The $22.4 billion merger between Vodafone India and Idea Cellular, India's second- and third-biggest operators, is due to be announced this week, according to press reports, following several weeks of discussions between the two companies.
A merger between Vodafone India and Idea Cellular Ltd. would dethrone Bharti Airtel Ltd. (Mumbai: BHARTIARTL) as the country's biggest player and be in a much stronger position to fight rivals in the hyper-competitive Indian market.
Media speculation suggests each company will have an equal stake in the merged entity, with Kumar Mangalam Birla, the chairman of Aditya Birla Group, Idea's parent company, likely to head up the new-look operator. (See What Does Vodafone-Idea Merger Mean for India's Telecom Industry? )
With around 390 million customers, the tie-up will have a market share of more than 50%. "The merger could improve the combined EBITDA margin by 250 basis points to 350 basis points due to cost savings -- mainly on network and marketing expenses," said a recent note from Fitch, a ratings agency, on the possible merger. "The combined entity will also have a more balanced subscriber mix, as Vodafone is strong in urban areas whereas Idea focuses more on the rural mass market. We estimate the merger would create an entity with… revenue of $11 billion to $12bn, and an EBITDA margin of about 28-30%."
A merger would be one of several triggered by the market entry of Reliance Jio last September. Offering low-cost voice and data services to Indian consumers, Jio has quickly racked up 100 million subscribers and put enormous pressure on longer-established operators. Reliance Communications Ltd. , India's fifth-biggest operator, recently acquired MTS and Aircel Ltd. , while Airtel bought Augere Wireless, Telenor India and Videocon Telecommunications Ltd. .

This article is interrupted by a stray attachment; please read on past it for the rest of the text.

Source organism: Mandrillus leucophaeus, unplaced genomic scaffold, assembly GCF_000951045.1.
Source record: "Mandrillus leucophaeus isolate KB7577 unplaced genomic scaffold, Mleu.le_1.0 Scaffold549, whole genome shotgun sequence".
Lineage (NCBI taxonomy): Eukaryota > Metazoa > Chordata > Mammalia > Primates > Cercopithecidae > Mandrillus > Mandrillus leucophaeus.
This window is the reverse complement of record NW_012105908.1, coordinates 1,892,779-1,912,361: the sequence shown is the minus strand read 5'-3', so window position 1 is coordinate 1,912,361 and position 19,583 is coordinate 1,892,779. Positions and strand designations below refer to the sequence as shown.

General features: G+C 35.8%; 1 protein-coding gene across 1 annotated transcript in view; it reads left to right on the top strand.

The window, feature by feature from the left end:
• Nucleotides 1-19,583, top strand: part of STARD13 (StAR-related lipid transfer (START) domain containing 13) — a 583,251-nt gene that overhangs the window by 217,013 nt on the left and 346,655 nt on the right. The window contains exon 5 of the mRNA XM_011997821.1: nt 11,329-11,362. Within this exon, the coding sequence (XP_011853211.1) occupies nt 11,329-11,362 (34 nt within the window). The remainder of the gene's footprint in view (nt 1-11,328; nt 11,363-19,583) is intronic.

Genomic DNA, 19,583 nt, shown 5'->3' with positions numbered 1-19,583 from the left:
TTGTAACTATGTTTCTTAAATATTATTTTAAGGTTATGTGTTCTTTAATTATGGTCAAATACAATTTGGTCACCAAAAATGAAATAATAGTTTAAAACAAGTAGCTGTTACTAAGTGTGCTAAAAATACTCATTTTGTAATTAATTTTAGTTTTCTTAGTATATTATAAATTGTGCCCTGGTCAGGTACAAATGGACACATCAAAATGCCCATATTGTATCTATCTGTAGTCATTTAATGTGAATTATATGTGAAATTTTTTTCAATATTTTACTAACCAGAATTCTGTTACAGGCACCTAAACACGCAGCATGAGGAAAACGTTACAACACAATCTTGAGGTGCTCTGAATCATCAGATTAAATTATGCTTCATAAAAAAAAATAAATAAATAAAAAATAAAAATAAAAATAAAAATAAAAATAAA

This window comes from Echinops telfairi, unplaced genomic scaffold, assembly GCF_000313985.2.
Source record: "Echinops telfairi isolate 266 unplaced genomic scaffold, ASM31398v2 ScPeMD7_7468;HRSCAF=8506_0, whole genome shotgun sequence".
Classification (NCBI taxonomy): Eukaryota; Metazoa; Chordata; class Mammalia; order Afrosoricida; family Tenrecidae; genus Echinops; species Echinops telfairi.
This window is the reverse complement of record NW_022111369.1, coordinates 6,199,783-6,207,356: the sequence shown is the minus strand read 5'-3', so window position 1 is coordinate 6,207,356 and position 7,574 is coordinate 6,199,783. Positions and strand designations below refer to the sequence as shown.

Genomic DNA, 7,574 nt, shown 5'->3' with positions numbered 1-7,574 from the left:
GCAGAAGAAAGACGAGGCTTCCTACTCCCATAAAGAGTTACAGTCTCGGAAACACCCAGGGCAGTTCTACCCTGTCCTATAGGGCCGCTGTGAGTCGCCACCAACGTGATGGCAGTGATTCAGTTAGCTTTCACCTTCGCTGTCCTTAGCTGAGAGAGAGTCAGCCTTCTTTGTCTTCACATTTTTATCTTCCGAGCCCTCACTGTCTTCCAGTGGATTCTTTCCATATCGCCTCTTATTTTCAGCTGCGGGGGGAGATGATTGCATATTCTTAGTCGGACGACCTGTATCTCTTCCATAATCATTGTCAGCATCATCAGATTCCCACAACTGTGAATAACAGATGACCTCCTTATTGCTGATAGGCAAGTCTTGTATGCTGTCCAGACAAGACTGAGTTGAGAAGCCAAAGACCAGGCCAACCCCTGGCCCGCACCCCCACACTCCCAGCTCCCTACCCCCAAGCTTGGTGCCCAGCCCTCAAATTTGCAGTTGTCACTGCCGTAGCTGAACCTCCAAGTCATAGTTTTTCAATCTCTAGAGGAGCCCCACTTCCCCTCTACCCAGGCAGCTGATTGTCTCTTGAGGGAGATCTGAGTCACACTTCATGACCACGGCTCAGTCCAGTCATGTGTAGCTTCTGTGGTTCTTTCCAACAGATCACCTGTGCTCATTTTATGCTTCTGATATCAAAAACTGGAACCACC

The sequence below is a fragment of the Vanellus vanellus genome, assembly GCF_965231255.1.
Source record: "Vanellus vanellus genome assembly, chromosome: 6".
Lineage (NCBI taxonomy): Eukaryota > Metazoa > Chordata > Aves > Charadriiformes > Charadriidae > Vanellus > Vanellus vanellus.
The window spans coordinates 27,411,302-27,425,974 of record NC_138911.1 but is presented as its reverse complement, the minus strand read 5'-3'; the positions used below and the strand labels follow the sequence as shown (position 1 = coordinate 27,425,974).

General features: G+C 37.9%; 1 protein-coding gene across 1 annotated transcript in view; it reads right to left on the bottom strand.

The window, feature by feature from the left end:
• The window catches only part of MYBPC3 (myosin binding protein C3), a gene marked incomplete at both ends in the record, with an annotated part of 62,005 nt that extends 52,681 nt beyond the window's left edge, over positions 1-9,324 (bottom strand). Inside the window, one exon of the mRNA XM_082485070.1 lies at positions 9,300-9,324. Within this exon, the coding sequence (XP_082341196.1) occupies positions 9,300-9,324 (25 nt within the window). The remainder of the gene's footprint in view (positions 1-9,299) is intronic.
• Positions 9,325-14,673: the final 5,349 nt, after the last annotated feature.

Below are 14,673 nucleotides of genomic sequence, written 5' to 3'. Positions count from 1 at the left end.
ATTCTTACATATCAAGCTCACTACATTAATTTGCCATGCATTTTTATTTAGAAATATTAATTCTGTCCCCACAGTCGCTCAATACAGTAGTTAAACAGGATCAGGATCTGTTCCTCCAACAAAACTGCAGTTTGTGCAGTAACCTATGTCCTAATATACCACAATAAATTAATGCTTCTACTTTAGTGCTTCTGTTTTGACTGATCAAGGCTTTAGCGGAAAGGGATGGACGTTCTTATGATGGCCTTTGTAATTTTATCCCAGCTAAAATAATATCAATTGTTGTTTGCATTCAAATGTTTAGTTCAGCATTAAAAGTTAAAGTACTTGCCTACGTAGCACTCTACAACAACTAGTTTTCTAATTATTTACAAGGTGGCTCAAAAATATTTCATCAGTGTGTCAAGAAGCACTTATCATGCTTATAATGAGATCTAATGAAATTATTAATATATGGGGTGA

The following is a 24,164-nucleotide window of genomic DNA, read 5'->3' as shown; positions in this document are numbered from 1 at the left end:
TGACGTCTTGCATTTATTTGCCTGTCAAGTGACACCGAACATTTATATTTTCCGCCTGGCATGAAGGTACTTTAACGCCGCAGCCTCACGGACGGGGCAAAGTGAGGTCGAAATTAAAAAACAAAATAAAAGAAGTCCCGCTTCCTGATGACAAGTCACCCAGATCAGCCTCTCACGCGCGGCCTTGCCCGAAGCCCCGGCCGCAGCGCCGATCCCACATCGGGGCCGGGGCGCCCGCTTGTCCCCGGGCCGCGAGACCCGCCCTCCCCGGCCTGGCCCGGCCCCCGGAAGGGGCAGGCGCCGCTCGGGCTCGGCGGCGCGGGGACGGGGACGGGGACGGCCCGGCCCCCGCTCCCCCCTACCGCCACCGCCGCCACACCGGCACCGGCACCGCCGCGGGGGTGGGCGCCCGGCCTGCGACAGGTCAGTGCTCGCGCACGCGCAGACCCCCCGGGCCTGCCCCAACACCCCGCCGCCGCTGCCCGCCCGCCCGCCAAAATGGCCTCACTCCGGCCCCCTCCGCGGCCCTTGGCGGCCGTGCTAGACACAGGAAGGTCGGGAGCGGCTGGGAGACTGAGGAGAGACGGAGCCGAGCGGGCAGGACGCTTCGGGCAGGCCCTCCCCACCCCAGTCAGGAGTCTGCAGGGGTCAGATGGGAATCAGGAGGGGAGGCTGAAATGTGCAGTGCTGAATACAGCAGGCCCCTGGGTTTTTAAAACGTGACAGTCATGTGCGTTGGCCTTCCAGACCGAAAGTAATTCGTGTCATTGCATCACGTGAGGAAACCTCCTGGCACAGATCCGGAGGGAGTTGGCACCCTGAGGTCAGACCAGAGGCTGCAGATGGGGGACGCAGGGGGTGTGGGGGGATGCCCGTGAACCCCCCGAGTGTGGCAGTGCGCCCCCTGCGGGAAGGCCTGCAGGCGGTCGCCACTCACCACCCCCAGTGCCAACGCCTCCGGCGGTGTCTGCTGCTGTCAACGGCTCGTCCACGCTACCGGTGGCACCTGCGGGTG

Idea, in particular, has already been hit hard by Jio's market entry, recording a loss of 4.79 billion Indian rupees ($72.3 million) in the quarter ending December 31 2016, down from a profit of INR6.61 million ($99 milliion) in the year-earlier period. Vodafone India, meanwhile, lost 4.6 million data connections in the last three months of 2016, leaving it with 65 million subscribers altogether.
Even so, some big concerns surround the merger. It will incur a huge debt of INR890 billion ($13.4 billion) and could also encounter regulatory opposition. If nothing else, authorities will probably force it to return spectrum in five circles (service areas), as it would otherwise own more than half of the spectrum in certain bands in those areas.
— Gagandeep Kaur, contributing editor, special to Light Reading